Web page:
“My heart melted all over again. I wanted to cry—tears of love for the Castons and tears of sadness because I missed my children and granddaughter. After the three left, I reminded myself that everyone here experiences the same longing for loved ones and, like the Maasai say, “A child is not owned by one person.” Similarly, a mother, grandmother, or grandchild is not owned by one family. Here on the mission field, we stand in for family in each other’s lives. The Castons and I had shared a family visit that afternoon.”

My heart still overflows with gratitude toward those dear ones.

Friends are special gifts from God. When He created us in His image, He fashioned us to need one another, sometimes to be on the receiving end and sometimes on the giving end.

Many of you reading this blog have worked overseas.

What do you remember about the importance of friendships during that time? How did friends help you through difficult days? How did they share and multiply your joys?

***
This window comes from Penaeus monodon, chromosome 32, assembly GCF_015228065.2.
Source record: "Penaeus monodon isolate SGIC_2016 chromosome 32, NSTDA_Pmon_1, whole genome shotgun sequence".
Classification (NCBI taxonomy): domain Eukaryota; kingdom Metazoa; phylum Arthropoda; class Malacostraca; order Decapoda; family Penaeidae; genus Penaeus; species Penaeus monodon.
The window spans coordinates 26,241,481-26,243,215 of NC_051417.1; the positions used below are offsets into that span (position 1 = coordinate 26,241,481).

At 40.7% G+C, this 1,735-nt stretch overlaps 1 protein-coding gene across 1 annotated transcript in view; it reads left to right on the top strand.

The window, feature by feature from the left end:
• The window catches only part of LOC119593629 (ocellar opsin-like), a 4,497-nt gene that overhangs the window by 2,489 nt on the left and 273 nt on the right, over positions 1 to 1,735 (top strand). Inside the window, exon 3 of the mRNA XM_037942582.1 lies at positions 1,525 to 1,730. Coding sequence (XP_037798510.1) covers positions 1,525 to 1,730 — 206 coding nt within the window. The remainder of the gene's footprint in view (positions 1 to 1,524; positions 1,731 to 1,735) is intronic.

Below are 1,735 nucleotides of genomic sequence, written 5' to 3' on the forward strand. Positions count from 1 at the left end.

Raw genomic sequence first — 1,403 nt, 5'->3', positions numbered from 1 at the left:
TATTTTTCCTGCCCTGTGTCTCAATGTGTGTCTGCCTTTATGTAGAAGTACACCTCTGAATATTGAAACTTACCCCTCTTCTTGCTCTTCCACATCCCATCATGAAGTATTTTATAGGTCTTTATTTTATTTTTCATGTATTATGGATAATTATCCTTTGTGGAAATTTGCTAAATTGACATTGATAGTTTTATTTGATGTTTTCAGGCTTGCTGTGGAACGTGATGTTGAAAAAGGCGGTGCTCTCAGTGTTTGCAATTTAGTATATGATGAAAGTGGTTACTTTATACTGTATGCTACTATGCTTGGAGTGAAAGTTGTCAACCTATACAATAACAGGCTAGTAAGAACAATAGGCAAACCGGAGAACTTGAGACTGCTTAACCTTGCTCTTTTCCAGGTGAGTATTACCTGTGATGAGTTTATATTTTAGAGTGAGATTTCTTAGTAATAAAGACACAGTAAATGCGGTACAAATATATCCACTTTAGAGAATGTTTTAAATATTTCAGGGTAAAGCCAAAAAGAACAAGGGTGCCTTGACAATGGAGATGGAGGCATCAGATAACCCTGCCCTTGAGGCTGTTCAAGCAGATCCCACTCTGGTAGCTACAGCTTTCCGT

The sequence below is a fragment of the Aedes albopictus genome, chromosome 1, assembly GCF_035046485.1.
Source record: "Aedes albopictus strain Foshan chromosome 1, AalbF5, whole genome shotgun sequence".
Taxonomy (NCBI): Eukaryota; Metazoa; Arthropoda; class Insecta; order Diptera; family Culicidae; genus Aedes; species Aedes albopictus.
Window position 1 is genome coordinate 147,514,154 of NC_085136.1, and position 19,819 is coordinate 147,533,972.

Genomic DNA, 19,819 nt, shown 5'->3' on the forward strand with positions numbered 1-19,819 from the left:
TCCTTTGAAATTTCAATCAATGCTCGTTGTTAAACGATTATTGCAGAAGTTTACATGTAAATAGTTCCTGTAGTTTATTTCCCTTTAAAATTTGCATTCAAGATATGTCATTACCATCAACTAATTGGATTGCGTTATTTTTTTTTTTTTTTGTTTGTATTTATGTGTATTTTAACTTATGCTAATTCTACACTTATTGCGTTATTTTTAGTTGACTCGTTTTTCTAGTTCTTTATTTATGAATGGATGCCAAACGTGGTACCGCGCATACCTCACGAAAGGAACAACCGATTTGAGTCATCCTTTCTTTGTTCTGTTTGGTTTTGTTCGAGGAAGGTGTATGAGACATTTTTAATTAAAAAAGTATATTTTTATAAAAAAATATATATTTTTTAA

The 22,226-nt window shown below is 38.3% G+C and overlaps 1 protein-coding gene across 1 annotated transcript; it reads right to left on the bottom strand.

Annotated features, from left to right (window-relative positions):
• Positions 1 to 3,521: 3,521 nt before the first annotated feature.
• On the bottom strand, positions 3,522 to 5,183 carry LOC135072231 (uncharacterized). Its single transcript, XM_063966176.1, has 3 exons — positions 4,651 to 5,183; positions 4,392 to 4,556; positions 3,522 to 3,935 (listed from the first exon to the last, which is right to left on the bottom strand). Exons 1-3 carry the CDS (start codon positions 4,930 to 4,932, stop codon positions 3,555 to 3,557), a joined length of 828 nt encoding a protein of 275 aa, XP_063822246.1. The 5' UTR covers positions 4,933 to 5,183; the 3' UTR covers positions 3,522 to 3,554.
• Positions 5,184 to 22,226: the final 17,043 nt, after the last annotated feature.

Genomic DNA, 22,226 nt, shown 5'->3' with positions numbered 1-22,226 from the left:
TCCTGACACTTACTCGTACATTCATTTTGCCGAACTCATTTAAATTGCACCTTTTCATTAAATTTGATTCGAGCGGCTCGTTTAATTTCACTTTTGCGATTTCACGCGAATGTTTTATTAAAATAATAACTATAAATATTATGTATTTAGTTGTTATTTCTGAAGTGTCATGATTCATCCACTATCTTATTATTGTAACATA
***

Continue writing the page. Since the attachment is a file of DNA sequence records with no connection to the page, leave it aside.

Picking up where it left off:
How have you cheered others along the way and kept them going?


Feel free to comment below, or click on Facebook (top left), or e-mail me at GrandmaLetters [at] aol [dot] com.

Tuesday, January 12, 2010

Would we hear the “pad, pad, pad” of their paws outside our tent?


“In Tsavo, we wondered if we would hear lions outside our tent at night. At the turn of the last century during the railroad’s construction from Mombasa to Nairobi, lions killed dozens of people in their tents at night in the Tsavo area. With that in mind, we wondered if we could sleep well. Would we hear lions roaring in the distance? Or, even scarier, would we hear the soft pad, pad, pad of their enormous paws outside our tent?” Grandma’s Letters from Africa: Quaint I Ain’t. ©2010 Linda Thomas